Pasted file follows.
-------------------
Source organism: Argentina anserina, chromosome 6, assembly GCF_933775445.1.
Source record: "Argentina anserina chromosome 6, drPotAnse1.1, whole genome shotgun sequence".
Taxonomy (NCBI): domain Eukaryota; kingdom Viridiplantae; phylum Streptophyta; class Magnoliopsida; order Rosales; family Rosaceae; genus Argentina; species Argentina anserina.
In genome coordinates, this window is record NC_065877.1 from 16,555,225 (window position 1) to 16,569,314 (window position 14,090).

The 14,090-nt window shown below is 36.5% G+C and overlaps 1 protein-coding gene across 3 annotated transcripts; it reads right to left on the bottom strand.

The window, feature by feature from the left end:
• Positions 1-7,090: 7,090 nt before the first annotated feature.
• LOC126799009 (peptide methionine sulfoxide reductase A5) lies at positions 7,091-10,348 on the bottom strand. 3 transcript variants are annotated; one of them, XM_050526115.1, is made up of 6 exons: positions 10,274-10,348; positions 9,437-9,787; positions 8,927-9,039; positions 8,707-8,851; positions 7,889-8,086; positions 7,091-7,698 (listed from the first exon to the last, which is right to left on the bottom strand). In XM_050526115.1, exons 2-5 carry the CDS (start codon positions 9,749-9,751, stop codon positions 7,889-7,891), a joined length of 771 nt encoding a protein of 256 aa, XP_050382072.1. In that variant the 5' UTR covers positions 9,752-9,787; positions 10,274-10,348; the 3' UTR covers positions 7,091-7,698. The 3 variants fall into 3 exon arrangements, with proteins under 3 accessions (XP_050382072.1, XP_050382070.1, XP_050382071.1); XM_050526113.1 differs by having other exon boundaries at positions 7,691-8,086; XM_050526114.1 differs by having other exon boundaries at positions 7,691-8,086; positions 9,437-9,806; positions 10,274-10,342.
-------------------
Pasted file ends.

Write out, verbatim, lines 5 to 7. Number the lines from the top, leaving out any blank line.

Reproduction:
The 14,090-nt window shown below is 36.5% G+C and overlaps 1 protein-coding gene across 3 annotated transcripts; it reads right to left on the bottom strand.

The window, feature by feature from the left end:
• Positions 1-7,090: 7,090 nt before the first annotated feature.